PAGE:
The Rijksmuseum employed an AI to repaint lost parts of Rembrandt’s “The Night Watch.” Here’s how they did it.
Esperanto was intended to be an easy-to-learn second language that enabled you to speak with anyone on the planet.
In revolutionary Russia, a group of forward-thinking philosophers offered an alternative to both futurism and communism.
Big Think spoke with animator and animation historian Tom Sito about the cyclical evolution of animation.
In "Dear Oliver," neuroscientist Susan Barry describes how her 10-year correspondence with Oliver Sacks unleashed her inner author.
Napoleon Bonaparte was a man of many faces. European historian Michael Broers explains which are featured on the silver screen and why.
Like many of us, the Roman emperor Marcus Aurelius hated waking up early, but his stoic philosophy always helped him get out of bed.
How to say, "In many ways, Proust is similar to Joyce" and get away with it.
Omer Bartov, who spent decades studying the unspeakable horrors of genocide, shares how his studies have impacted his own mental health.
With great power comes retcon responsibility.
From "The Castle of Otranto" to "The Lord of the Rings" trilogy, these books changed the literary landscape.
Narnia and early Middle-earth were pancake-esque — but their creators took differing views on de-globalization.
The tonal Native American language differentiates words based on pitch and makes Spanish conjugation look like child’s play.
You've certainly seen the paintings — but they don't depict what you think they do. Benjamin Moser discusses with Big Think.
'Six Persimmons,' an ink painting by the Chinese monk Mu Qi, has long been hailed as the poster child of Zen Buddhism. But is its reputation deserved?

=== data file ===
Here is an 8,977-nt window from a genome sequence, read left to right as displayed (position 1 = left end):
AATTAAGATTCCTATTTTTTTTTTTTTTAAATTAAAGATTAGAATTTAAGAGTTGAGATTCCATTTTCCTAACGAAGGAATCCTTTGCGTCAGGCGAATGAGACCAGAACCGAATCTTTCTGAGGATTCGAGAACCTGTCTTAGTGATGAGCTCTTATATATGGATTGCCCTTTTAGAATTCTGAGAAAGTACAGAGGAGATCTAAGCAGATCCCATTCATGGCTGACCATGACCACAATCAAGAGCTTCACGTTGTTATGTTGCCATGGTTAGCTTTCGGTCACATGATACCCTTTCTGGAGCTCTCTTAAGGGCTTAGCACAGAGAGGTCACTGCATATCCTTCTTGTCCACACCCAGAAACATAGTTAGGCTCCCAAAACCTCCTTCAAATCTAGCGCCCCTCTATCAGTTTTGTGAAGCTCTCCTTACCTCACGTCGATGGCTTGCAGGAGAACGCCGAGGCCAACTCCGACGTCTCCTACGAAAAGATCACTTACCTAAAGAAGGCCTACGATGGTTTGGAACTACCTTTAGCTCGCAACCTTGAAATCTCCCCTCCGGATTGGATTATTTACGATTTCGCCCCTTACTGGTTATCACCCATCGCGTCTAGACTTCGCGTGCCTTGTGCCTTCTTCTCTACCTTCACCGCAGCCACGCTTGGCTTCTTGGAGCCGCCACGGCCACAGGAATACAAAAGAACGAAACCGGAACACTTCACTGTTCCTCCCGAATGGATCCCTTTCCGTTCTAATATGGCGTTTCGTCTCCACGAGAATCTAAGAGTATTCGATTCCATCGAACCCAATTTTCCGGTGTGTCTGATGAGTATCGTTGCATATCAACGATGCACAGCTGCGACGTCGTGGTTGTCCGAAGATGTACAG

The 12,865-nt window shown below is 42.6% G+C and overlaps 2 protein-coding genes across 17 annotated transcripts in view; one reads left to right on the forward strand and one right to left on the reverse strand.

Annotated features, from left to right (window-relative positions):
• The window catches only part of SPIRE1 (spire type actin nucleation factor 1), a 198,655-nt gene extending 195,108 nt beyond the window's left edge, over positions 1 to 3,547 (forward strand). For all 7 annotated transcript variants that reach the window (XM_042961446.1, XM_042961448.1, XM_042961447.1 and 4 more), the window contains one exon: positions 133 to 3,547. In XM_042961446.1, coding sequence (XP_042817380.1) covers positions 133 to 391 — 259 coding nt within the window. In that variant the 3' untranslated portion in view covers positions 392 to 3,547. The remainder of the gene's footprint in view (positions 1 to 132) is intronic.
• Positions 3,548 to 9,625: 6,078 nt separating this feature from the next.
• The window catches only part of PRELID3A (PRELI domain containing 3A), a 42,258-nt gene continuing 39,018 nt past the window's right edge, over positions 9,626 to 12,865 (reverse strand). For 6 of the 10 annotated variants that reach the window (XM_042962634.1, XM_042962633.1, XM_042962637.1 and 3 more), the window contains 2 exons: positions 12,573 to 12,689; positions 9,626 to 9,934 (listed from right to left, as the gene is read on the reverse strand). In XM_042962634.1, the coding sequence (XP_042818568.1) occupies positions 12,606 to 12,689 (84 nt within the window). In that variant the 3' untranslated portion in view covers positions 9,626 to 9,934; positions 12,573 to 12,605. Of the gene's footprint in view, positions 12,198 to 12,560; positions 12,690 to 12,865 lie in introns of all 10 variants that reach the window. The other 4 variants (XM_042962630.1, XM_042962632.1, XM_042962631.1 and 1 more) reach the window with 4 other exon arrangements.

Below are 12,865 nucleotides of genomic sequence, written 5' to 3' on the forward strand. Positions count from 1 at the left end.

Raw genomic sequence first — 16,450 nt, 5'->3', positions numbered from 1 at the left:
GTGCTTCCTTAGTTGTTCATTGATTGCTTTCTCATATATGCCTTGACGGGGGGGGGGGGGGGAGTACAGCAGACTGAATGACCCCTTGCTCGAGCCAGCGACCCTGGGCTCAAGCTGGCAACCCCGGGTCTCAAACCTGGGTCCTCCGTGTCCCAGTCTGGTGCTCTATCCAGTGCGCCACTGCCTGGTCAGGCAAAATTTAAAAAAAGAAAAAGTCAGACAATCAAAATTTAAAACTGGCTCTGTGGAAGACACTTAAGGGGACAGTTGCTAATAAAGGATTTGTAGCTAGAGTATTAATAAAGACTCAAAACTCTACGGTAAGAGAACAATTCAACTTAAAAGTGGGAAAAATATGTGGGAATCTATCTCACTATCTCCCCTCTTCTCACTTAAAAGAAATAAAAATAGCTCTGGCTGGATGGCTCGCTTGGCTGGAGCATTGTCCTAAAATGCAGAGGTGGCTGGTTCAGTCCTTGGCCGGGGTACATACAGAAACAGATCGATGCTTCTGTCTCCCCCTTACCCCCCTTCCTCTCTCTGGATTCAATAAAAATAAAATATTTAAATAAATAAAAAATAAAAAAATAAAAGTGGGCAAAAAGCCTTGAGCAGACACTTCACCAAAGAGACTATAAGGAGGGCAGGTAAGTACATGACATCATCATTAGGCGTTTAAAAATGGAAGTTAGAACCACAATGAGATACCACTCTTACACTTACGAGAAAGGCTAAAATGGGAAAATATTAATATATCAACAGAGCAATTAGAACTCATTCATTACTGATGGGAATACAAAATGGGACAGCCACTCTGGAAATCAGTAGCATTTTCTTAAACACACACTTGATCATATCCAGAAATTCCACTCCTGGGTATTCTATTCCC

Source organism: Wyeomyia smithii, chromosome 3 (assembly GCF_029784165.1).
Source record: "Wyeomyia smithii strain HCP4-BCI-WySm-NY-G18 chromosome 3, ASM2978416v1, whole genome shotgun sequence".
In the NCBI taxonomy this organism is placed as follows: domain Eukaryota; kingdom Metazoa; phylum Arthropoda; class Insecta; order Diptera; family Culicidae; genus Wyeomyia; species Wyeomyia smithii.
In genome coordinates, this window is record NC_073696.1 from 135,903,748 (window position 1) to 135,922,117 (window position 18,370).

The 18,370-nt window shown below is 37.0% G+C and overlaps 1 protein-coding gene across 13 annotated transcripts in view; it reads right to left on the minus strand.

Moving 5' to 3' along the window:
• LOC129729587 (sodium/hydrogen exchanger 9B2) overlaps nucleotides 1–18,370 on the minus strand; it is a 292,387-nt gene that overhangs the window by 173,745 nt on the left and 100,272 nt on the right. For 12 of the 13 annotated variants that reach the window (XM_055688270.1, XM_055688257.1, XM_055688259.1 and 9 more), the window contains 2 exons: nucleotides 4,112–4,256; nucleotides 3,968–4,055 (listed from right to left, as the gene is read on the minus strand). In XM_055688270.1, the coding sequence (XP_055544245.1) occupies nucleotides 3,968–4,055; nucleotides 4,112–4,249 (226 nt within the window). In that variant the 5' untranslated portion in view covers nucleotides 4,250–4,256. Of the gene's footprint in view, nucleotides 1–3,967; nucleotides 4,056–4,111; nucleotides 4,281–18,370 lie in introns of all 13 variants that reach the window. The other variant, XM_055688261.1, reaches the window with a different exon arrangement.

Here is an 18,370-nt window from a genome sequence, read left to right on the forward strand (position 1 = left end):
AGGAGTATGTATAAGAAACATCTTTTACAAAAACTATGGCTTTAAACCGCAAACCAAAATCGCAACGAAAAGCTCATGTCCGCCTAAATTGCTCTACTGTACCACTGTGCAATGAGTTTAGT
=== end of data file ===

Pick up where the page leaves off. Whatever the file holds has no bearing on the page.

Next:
See the world through the eyes of a horse — or a cake pan.
"Time Warp" all the way back to 1800s spiritualism, magic performances, and spook shows.
Using peach and eggplant emojis as shorthand for sex may seem like a new thing, but Renaissance artists were experts at using produce to imply intercourse.
The great philosopher spent the final portion of his painful life in a vegetative state. Did illness get him there, or was it his own philosophy?
Once at the pinnacle of Amsterdam’s art scene, Rembrandt van Rijn eventually found himself outcompeted by his own students.
Rejecting romanticism, these famous paintings depict war as it really is: sadistic and senseless.
In war zones, aggressors steal art to eradicate the cultural heritage of others. Victims, meanwhile, sell stolen art in order to survive.
For J.R.R. Tolkien, the single most important element of a fairy tale was the dramatic reversal of misfortune in the story's ending.
The world’s “most produced living playwright” wins out over other contestants, including Salman Rushdie and Margaret Atwood.
Science and technology were making early modern Europe a better place to live, but at what cost?